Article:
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MLB salary arbitration explained

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If you’re new to baseball and you need to have the MLB salary arbitration explained, then you’ve come to the right place.

Unlike most major sports leagues, Major League Baseball players have a huge edge on their contracts. They have the ability to renegotiate their salary once they’re eligible for arbitration, meaning they could make way more money than what they originally signed for.

Team control in baseball is often a complicated issue. Ballclubs have hundreds of players in their control through their farm system, and most of them never even make it to Major League Baseball.

MLB Salary Arbitration Explained

Even though we have cases like Miguel Cabrera, Mookie Betts, or Bryce Harper who make a bunch load of money, that’s not the case with the majority of players. A lot of them spend their entire career trying to make ends meet and are far from wealthy.

Some of them are good enough and lucky enough to climb their way through the farm system.


But even if they make it to The Big Show, there’s still some time before they’re able to cash a big paycheck. That’s when arbitration comes in.

What does arbitration mean in MLB?

Believe it or not, some of the biggest stars in the league have the lowest MLB salary possible. Team control in baseball pretty much allows the franchise to sign them to a bargain deal until a player earns his stripes and is due for a big payday.

Arbitration pretty much means that a player and his team couldn’t reach an agreement on salary based on the player’s contribution on the field and in comparisons with similar players who recently signed their contracts.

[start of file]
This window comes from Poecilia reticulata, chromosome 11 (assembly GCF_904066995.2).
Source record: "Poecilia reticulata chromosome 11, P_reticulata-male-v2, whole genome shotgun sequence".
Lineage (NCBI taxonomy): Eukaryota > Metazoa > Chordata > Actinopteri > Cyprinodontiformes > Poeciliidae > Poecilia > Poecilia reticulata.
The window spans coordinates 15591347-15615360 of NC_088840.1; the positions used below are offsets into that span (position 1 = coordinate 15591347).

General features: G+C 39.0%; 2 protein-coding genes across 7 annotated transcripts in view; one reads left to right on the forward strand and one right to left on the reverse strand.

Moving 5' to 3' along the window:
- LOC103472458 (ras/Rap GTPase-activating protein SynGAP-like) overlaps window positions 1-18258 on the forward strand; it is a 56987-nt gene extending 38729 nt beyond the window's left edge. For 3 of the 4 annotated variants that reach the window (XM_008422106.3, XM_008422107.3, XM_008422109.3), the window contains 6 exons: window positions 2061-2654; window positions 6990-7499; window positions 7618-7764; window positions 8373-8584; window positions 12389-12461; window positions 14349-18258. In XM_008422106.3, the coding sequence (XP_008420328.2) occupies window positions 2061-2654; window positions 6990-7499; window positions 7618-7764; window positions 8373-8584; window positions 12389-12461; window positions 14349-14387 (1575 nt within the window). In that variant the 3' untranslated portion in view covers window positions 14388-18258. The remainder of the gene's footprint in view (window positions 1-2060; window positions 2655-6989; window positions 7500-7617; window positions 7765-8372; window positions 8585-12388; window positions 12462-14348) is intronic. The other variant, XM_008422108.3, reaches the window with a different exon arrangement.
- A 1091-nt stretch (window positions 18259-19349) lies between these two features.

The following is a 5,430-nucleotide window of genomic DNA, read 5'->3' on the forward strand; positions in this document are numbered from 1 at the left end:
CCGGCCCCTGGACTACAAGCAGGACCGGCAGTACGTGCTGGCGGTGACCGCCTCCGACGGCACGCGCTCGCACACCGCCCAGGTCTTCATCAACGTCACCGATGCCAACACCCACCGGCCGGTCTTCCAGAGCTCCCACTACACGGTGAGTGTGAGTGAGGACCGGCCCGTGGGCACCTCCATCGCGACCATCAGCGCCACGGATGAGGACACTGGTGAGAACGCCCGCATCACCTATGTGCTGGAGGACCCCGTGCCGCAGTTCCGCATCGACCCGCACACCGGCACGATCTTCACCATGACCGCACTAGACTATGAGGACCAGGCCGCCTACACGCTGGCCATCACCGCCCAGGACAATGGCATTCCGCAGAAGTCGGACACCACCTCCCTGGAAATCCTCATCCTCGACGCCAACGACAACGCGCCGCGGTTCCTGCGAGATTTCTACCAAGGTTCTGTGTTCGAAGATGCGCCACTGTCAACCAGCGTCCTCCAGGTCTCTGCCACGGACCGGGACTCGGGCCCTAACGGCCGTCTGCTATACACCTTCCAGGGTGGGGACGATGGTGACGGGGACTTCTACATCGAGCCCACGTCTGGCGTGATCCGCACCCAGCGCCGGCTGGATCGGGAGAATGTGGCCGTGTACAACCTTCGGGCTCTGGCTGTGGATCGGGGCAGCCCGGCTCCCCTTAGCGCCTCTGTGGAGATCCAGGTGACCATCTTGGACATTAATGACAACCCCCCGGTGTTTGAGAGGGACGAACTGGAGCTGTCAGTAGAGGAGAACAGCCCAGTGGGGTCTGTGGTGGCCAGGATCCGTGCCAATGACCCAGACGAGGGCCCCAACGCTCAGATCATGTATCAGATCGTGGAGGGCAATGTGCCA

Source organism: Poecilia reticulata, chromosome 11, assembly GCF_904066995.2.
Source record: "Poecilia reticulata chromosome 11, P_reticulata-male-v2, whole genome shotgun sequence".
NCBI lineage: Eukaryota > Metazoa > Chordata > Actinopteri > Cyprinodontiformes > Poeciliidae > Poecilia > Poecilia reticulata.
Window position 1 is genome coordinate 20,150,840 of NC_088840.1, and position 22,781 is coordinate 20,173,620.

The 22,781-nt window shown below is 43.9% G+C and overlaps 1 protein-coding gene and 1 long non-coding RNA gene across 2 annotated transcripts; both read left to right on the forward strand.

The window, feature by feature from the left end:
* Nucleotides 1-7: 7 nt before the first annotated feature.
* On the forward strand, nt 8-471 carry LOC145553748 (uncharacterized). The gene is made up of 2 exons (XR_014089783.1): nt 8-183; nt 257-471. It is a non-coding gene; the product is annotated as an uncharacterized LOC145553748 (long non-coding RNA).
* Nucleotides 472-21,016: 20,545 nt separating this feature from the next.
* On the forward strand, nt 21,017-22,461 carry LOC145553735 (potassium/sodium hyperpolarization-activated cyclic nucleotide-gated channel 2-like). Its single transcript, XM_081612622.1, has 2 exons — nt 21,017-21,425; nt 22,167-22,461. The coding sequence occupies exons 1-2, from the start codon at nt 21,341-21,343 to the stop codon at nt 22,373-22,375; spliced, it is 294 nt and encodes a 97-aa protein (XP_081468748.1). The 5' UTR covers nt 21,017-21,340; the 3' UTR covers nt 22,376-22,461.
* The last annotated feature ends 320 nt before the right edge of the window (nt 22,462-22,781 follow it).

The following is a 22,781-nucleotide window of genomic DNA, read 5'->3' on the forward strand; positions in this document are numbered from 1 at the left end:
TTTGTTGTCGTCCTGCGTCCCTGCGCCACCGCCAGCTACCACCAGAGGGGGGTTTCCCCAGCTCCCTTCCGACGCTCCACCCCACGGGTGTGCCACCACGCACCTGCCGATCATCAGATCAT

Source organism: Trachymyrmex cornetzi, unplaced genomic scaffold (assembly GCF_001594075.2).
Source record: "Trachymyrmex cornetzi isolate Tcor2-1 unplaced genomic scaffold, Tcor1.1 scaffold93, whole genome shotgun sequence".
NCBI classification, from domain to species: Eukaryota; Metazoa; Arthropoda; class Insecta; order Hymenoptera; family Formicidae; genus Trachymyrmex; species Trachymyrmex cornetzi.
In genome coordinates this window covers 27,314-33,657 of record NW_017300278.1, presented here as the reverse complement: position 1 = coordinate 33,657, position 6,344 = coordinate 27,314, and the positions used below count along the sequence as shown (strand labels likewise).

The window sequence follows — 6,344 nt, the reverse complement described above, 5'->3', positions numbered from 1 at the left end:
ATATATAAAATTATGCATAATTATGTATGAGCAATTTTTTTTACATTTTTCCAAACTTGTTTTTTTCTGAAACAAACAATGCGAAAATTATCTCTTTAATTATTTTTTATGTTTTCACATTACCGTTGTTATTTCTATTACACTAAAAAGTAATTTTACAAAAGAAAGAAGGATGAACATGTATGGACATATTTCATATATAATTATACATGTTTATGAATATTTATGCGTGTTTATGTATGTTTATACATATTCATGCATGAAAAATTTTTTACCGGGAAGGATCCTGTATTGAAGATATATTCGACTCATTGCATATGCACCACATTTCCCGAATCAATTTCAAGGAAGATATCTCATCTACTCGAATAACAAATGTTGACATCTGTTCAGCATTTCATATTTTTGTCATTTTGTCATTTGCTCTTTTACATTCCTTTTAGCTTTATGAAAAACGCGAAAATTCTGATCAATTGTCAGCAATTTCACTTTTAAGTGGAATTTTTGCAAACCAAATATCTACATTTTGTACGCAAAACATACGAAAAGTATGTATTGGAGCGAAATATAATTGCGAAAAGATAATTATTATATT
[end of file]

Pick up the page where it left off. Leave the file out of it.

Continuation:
They apply for an arbitration hearing where judges could lean in favor of the team or the player.

How does MLB Salary Arbitration work?

The MLB arbitration procedure is rather simple.


The team, the player, and his agent will likely try and reach an agreement before they reach that stage.

If not, the player applies for an arbitration hearing where both parties make their case.

What are the average baseball salaries?

Even though we will find plenty of players at the lowest MLB salary part of the spectrum, the average salary for MLB players in 2017 was $4.17 million.

The lowest MLB salary is set at $570,500, while the highest-earner (Mike Trout of Los Angeles Angels) made $37.17 million this season alone. That’s a big gap.

When do players go to Salary Arbitration?

Arbitration-eligible players are those who have at least 3 years of MLB service under their belts.

It’s also worth noting that those players may not be eligible to enter free agency yet, which means that arbitration could happen between their 3rd and 6th season in the league. For the most part, teams will try to make an agreement and reach a middle ground before reaching that point.

Minor League Baseball salaries

As we mentioned before, team control in baseball can be pretty harsh.

Minor leaguers don’t make nearly half the money that their Major League Baseball colleagues make. As a matter of fact, some teams didn’t even pay them during the COVID-19 pandemic shutdown.

Teams and players agreed to increase their salaries from 38-72% for the 2021 season but they’re still vastly underpaid in comparison to other players.

  • Single-A players make $500 a week, and $10,500 in total salary for five months.
  • Double-A players make $600 a week, and $12,600 in total salary for five months.
  • Triple-A players make $700 a week, and $14,700 in total salary for five months.

So, if you’re a minor leaguer trying to climb your way up and become the next MLB superstar, hang in there. You’ll get your bag eventually.

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